In what has been described as a “sweeping victory” for the U.S. Environmental Protection Agency the United States Court of Appeals for the District of Columbia Circuit issued a decision on June 26, 2012 in lawsuits that challenged various aspects of the Agency’s regulatory scheme for greenhouse gases (GHGs). EPA’s challenged actions stem from a decision by the U. S. Supreme Court in 2007 in the case of Massachusetts v. EPA which found that greenhouse gases are an “air pollutant” as that term is defined under the Clean Air Act. This decision precipitated a series of pronouncements and regulations by EPA related to greenhouse gases. The first action was the issuance of an “endangerment finding” in which EPA determined that greenhouse gases may “reasonably be anticipated to endanger public health or welfare.” The next step was the issuance of the “Tailpipe Rule” in which EPA set emissions standards for cars and light trucks. This regulation triggered the “Tailoring Rule” which established permitting thresholds for sources emitting greenhouse gases and the “Timing Rule” which established effective dates for the GHG permitting program.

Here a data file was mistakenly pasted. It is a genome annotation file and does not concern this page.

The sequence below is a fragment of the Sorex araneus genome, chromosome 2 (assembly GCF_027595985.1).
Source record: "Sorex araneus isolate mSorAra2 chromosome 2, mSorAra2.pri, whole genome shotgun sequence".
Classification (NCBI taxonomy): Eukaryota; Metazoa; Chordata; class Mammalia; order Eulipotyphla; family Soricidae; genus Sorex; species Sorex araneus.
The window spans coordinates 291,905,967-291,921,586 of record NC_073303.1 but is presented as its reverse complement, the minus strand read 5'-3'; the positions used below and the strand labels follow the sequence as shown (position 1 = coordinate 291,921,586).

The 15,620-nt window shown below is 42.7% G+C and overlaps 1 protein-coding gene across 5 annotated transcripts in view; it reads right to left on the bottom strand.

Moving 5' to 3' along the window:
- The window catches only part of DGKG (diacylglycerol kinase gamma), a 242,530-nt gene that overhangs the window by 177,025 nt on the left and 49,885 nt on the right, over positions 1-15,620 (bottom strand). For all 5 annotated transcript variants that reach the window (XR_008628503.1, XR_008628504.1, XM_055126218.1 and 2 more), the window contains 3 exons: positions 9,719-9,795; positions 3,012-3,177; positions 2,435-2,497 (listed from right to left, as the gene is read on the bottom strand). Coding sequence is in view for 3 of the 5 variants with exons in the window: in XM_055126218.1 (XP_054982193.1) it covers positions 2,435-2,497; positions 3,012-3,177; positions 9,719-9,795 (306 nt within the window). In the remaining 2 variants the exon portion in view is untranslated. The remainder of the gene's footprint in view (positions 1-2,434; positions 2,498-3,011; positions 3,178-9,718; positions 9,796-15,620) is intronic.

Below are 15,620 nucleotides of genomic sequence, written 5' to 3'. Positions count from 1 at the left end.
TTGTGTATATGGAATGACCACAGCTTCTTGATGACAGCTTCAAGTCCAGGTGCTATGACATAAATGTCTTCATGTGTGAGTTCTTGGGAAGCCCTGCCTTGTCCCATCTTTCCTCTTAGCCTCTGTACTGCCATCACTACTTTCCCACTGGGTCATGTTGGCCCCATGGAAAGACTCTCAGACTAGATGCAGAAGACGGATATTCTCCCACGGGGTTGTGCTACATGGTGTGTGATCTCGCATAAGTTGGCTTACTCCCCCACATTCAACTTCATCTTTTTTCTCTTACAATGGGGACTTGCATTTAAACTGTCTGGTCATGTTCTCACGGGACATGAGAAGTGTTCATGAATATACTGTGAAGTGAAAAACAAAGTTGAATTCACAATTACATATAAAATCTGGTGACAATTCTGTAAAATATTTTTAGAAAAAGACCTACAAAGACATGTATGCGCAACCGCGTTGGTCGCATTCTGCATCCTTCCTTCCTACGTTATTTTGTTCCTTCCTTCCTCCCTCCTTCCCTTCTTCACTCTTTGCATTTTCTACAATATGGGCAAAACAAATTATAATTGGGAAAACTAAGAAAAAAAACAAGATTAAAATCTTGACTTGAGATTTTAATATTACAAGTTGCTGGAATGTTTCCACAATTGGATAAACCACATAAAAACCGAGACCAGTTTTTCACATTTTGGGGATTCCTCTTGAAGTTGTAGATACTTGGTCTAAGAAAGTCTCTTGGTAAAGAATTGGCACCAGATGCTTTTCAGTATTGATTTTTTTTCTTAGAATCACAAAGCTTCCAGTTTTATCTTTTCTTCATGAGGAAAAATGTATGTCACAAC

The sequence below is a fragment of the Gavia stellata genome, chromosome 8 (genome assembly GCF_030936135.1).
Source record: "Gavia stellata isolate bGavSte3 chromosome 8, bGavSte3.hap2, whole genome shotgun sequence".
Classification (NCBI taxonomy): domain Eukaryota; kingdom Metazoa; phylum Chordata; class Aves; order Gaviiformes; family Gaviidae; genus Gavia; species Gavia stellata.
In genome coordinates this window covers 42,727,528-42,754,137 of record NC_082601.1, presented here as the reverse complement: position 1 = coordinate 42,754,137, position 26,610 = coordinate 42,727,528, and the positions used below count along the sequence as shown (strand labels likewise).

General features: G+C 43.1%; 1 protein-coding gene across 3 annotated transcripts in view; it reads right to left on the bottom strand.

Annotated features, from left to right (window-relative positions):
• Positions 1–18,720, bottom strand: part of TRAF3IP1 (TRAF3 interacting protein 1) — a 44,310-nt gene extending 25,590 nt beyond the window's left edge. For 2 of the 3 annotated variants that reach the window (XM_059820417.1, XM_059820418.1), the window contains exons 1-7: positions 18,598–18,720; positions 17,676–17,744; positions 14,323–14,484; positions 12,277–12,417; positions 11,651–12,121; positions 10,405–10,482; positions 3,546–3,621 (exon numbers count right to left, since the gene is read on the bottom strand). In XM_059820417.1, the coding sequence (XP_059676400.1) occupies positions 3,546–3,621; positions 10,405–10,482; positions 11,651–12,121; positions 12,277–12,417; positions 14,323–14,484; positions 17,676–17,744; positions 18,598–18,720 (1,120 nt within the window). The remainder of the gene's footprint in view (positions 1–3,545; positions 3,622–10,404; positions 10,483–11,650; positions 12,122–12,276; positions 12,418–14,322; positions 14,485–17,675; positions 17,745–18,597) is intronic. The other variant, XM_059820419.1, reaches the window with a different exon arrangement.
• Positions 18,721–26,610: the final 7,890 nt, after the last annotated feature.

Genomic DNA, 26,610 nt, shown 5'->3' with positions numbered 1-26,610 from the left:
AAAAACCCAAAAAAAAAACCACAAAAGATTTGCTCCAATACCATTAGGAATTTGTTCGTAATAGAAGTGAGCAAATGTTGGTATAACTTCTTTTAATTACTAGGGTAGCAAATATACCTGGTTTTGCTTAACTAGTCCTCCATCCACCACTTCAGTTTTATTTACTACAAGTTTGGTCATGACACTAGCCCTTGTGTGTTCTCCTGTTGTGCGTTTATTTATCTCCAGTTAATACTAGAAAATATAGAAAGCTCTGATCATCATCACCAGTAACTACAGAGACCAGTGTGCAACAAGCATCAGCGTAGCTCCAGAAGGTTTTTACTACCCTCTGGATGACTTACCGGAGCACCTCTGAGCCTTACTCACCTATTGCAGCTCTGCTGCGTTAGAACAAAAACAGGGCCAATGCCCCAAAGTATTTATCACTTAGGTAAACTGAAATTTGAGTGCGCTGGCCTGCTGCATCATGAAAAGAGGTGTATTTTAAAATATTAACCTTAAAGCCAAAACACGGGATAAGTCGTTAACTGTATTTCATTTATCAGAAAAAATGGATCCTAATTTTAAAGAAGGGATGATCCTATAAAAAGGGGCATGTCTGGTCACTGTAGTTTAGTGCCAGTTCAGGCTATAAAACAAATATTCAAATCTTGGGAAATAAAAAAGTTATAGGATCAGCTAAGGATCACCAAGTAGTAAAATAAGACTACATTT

The decision by the D.C. Circuit Court in these lawsuits challenging the greenhouse gas regulatory scheme has been greatly anticipated by regulated industry and initial indications on the basis of oral argument in these lawsuits suggested that EPA’s position may be vulnerable. The D.C. Circuit Court, however, concluded otherwise. With respect to the endangerment finding and the Tailpipe Rule the court concluded that neither of these actions was arbitrary or capricious as had been alleged by the petitioners. With respect to the Timing and Tailoring Rules the court found that the agency’s interpretation of the controlling Clean Air Act provisions was correct and further found that there was no petitioner that had standing to challenge these rules because they could not demonstrate that they were injured by the rules, i.e., the rules limited the number of sources that would otherwise be required to obtain permits and gave definition to the effective date of the permit requirement.
Given the significance of the GHG regulatory program to industry and the states, an appeal of this decision to the U.S. Supreme Court is very likely.
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